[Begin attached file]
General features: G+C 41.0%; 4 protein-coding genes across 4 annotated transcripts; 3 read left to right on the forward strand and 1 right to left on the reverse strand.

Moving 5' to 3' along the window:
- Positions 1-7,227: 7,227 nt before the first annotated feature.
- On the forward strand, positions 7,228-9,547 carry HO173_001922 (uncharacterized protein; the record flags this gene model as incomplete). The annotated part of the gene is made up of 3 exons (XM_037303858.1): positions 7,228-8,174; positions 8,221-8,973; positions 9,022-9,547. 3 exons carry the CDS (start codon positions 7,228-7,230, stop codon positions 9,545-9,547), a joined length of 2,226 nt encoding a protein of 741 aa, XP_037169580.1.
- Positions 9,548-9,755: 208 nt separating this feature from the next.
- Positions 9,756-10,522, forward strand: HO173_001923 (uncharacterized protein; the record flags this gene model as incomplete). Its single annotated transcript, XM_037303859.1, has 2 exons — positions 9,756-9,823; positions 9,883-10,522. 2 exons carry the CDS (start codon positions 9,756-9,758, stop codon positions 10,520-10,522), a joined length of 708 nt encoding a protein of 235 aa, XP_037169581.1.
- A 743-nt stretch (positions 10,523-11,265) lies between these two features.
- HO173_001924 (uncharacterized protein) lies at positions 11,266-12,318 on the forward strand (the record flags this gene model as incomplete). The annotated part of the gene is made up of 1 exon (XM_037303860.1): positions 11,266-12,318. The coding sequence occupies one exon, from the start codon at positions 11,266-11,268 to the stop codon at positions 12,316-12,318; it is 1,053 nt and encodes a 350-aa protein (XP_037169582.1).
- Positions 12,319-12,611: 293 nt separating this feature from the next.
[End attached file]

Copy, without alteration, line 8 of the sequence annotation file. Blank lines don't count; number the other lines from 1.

- HO173_001924 (uncharacterized protein) lies at positions 11,266-12,318 on the forward strand (the record flags this gene model as incomplete). The annotated part of the gene is made up of 1 exon (XM_037303860.1): positions 11,266-12,318. The coding sequence occupies one exon, from the start codon at positions 11,266-11,268 to the stop codon at positions 12,316-12,318; it is 1,053 nt and encodes a 350-aa protein (XP_037169582.1).